The Wizard of Oz premieres, average price of a new car is $700, Jimmie Foxx leads the majors with 35 homeruns, and future Hall of Famer Carl Yastrzemski is born. The year is 1939. That is also the year that Al Brancato fulfilled his dream of making it to the majors when he debuted on September 7, 1939.
Al Brancato was a slight shortstop (5’9″, 188 lb.) from Philadelphia who was signed by one of his hometown teams in 1938. In his first year of professional ball, Brancato played for the Greenville Spinners (Class A) and Williamsport Grays (Class A). The following season, Brancato suited up again for Williamsport where he played 135 games and led the Eastern League in RBIs (98). That was enough for manager Connie Mack to bring Al up to the A’s in early September. Al recorded his first major league hit on September 12th; he went 2-6 against the St. Louis Browns at Shibe Park. He went on to play a total of 21 games in 1939 and finished the season with a .206 batting average. In 1940 and 1941, Al started at shortstop for the Athletics hit .219 over a span of 251 games. Following the ’41 season, Al enlisted in the Navy where he served until 1945. Al would return to the Athletics in 1945, but it would be short-lived. After playing 10 games, he was sent to the Toronto Maple Leafs of the International League (AAA). Al would play 8 more seasons in the minors, but would never make it back to the majors. In 1953, Brancato played his least season, which included a stint as manager of the Elmira Pioneers. Brancato was out of baseball until 1959 when he returned to coach the Saint Joseph’s University baseball team until 1964.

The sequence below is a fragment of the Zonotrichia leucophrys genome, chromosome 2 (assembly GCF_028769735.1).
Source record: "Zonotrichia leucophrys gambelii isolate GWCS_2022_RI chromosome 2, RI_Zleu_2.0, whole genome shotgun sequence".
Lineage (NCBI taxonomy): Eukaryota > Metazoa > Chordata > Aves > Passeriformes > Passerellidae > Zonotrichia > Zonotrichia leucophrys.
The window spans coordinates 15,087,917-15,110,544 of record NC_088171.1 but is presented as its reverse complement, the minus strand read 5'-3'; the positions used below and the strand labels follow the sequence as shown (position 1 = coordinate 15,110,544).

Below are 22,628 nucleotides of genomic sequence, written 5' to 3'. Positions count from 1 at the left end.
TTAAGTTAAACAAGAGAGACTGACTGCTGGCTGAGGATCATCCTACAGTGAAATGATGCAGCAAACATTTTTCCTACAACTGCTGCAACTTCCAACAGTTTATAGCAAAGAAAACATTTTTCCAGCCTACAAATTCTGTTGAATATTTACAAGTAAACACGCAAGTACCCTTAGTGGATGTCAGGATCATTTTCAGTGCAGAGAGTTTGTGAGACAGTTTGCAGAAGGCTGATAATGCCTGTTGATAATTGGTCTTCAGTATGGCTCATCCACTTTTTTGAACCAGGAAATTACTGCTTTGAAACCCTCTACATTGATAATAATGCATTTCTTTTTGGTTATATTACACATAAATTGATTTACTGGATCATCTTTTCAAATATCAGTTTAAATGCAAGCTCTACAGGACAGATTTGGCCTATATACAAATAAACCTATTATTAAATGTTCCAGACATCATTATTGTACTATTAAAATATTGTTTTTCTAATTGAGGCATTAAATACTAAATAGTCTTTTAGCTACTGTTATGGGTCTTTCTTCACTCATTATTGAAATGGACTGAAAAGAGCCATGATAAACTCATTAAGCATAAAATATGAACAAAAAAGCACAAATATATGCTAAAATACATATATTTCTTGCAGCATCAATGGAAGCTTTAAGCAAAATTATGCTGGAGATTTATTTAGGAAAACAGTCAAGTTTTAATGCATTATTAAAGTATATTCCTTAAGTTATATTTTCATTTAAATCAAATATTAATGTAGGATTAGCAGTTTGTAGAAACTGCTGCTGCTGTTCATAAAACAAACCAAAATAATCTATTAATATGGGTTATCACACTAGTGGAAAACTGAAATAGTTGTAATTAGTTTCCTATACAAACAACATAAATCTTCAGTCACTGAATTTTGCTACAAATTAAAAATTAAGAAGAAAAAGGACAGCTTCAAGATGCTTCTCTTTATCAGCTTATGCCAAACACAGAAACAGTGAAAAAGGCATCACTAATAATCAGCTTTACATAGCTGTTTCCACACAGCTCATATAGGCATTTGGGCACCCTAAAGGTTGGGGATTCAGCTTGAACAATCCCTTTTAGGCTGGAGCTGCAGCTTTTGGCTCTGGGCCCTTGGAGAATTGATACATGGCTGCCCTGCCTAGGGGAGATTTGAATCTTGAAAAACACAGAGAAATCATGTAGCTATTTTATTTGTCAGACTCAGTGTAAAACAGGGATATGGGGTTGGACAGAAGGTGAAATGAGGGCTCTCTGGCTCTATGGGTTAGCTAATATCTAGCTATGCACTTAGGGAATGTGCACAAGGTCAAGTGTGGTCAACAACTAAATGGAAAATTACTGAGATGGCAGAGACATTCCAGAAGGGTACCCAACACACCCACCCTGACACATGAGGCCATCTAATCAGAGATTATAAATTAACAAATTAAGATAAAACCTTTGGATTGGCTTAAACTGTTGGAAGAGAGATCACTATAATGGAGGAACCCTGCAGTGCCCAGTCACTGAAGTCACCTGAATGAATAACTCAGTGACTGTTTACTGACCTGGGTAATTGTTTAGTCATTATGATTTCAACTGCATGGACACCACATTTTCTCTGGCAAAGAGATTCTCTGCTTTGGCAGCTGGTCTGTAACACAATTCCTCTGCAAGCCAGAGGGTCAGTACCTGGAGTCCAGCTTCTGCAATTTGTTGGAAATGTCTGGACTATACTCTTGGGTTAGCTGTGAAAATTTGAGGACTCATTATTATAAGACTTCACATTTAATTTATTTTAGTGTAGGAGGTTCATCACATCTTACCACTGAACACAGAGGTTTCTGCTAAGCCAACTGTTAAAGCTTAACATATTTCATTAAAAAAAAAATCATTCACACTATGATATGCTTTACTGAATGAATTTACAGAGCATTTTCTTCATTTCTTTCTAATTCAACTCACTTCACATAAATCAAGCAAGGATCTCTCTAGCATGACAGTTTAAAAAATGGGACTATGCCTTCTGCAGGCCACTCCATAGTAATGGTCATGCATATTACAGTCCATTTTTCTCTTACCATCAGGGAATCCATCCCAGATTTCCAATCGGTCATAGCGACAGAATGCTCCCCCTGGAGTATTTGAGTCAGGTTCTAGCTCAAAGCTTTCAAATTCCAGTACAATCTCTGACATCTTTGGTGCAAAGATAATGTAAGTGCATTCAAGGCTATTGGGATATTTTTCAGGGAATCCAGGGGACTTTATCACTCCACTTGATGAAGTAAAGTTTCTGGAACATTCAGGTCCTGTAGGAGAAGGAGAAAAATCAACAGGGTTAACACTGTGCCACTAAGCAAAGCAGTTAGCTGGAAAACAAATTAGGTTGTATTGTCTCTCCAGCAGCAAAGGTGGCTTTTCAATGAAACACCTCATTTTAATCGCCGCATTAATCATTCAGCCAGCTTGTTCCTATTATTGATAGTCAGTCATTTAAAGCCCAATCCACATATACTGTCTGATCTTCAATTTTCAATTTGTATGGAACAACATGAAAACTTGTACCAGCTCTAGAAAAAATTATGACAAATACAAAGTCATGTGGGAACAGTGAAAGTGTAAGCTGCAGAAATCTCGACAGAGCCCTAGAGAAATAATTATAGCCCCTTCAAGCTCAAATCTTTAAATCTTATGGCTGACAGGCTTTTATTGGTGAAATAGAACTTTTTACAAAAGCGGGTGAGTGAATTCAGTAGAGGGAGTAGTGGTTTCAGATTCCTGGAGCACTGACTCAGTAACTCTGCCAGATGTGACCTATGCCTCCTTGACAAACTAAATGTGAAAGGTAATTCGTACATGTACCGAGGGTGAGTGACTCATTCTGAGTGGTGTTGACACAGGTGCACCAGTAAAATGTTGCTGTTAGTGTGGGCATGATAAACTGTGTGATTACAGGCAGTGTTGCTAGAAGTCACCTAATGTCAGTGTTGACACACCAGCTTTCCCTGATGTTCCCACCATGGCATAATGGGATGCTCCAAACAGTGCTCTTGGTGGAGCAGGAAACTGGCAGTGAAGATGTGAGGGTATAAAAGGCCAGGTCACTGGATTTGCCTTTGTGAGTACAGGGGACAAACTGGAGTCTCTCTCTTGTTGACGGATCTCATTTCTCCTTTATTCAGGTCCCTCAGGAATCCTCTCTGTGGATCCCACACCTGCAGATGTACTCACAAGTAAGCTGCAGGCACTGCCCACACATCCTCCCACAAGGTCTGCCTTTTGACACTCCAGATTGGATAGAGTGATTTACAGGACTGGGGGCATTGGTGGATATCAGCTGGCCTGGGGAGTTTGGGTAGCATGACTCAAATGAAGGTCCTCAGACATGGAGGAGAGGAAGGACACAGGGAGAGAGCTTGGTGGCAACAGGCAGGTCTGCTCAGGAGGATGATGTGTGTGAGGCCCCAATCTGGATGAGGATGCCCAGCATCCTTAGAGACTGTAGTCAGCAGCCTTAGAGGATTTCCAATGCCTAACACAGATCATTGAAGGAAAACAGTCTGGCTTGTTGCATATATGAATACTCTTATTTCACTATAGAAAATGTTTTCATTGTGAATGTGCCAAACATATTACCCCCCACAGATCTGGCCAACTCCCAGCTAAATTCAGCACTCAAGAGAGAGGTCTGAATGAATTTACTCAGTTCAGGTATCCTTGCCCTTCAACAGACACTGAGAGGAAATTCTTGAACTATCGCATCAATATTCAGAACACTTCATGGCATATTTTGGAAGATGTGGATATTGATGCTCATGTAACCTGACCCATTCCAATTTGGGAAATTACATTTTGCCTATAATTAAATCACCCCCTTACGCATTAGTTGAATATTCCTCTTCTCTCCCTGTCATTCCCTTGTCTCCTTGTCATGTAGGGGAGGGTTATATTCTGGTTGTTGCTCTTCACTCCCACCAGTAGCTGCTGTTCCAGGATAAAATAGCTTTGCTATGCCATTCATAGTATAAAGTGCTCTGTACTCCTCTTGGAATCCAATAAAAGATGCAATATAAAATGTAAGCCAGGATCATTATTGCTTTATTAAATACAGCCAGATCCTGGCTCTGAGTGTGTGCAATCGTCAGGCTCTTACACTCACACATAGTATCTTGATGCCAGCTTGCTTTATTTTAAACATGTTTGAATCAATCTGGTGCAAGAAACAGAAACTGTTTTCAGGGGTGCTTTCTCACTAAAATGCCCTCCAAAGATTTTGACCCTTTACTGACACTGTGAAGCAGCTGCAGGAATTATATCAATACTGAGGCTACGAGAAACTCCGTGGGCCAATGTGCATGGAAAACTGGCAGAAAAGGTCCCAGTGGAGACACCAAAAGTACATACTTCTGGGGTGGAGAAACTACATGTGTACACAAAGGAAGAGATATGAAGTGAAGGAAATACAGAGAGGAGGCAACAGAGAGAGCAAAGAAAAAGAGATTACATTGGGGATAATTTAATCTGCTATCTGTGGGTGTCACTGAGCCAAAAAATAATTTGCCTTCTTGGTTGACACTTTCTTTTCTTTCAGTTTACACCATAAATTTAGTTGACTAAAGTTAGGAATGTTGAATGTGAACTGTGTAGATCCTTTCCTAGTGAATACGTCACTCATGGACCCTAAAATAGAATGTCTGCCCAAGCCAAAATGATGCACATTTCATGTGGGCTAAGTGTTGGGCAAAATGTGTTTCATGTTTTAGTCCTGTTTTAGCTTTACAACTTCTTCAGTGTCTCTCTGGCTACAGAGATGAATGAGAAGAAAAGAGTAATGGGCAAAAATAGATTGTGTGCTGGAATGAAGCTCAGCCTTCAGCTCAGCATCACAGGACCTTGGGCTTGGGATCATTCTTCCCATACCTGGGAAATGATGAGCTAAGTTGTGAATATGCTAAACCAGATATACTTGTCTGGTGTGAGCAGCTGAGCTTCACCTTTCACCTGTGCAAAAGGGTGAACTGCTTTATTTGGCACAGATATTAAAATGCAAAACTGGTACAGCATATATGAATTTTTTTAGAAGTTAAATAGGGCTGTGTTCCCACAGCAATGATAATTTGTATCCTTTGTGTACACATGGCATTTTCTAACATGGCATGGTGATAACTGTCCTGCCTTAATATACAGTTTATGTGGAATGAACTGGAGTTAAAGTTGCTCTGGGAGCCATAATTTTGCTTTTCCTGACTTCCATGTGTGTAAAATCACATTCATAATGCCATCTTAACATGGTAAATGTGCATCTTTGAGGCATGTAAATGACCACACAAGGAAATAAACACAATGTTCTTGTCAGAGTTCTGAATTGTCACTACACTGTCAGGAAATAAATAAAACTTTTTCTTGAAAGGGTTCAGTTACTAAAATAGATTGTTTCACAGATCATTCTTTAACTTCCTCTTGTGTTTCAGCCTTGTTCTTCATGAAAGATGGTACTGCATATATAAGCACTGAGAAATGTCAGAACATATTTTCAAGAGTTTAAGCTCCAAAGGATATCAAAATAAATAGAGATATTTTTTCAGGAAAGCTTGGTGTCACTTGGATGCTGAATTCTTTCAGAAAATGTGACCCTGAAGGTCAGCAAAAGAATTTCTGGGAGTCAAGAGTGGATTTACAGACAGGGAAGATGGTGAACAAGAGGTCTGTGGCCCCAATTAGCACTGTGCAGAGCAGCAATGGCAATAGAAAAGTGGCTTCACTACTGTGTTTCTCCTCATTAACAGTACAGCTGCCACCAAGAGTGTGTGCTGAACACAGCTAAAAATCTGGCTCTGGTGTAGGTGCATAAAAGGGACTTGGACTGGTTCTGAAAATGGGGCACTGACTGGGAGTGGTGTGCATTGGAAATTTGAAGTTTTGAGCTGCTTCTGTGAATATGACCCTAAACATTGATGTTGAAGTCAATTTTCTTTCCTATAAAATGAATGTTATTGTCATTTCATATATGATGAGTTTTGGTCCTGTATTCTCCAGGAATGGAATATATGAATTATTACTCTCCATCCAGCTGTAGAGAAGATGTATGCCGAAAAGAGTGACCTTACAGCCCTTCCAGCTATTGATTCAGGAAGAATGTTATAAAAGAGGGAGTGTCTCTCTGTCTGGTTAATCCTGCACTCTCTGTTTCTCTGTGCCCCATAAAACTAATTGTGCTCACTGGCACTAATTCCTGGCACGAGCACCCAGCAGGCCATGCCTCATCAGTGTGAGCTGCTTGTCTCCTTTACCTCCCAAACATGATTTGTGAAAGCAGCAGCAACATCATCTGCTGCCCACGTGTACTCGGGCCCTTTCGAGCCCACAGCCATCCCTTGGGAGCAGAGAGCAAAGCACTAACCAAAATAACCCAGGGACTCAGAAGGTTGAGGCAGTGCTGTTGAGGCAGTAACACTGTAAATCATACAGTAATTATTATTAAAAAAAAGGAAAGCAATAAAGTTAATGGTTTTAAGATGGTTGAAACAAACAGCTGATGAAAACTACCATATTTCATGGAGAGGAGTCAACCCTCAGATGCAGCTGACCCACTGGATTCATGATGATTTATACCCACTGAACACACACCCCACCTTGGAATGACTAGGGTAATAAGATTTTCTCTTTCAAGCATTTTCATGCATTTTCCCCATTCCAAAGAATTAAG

Imagine playing for the legendary Connie Mack. Al Brancato did and we asked him what his favorite memory of Mr. Mack was:
“My most favorite memory of Mr. Mack sitting on the bench in shirt and tie with the scorecard in his hand to give signals to third base coach. He never yelled. We had meetings before a game to go over how to pitch to players on visiting teams. Earl Mack was one of coaches on base when we were hitting. Al Simmons was third base coach. Earl Brucker was also a coach.”
Mr. Brancato is currently listed as the 25th oldest living Major League Baseball player (92 years, 247 days).
Full text of our correspondence. Click to enlarge.
Read more about Al Brancato:
Al Brancato bio (Baseball in Wartime)